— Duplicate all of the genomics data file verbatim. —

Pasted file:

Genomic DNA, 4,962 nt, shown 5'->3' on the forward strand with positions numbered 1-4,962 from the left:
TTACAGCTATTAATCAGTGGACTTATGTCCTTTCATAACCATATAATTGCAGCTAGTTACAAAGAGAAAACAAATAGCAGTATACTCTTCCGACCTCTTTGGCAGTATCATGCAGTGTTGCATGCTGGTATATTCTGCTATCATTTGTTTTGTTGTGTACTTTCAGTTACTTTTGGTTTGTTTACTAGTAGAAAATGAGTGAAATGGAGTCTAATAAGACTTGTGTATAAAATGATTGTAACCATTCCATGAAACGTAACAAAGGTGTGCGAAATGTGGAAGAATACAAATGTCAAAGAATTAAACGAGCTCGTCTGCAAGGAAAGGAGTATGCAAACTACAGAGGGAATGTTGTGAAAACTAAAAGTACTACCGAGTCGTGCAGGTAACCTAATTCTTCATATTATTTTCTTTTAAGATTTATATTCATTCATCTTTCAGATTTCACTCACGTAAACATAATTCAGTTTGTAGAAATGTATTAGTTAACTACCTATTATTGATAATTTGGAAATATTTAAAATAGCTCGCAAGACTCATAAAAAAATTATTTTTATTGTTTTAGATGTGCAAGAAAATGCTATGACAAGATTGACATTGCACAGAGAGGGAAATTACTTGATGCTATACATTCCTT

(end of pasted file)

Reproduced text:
Genomic DNA, 4,962 nt, shown 5'->3' on the forward strand with positions numbered 1-4,962 from the left:
TTACAGCTATTAATCAGTGGACTTATGTCCTTTCATAACCATATAATTGCAGCTAGTTACAAAGAGAAAACAAATAGCAGTATACTCTTCCGACCTCTTTGGCAGTATCATGCAGTGTTGCATGCTGGTATATTCTGCTATCATTTGTTTTGTTGTGTACTTTCAGTTACTTTTGGTTTGTTTACTAGTAGAAAATGAGTGAAATGGAGTCTAATAAGACTTGTGTATAAAATGATTGTAACCATTCCATGAAACGTAACAAAGGTGTGCGAAATGTGGAAGAATACAAATGTCAAAGAATTAAACGAGCTCGTCTGCAAGGAAAGGAGTATGCAAACTACAGAGGGAATGTTGTGAAAACTAAAAGTACTACCGAGTCGTGCAGGTAACCTAATTCTTCATATTATTTTCTTTTAAGATTTATATTCATTCATCTTTCAGATTTCACTCACGTAAACATAATTCAGTTTGTAGAAATGTATTAGTTAACTACCTATTATTGATAATTTGGAAATATTTAAAATAGCTCGCAAGACTCATAAAAAAATTATTTTTATTGTTTTAGATGTGCAAGAAAATGCTATGACAAGATTGACATTGCACAGAGAGGGAAATTACTTGATGCTATACATTCCTT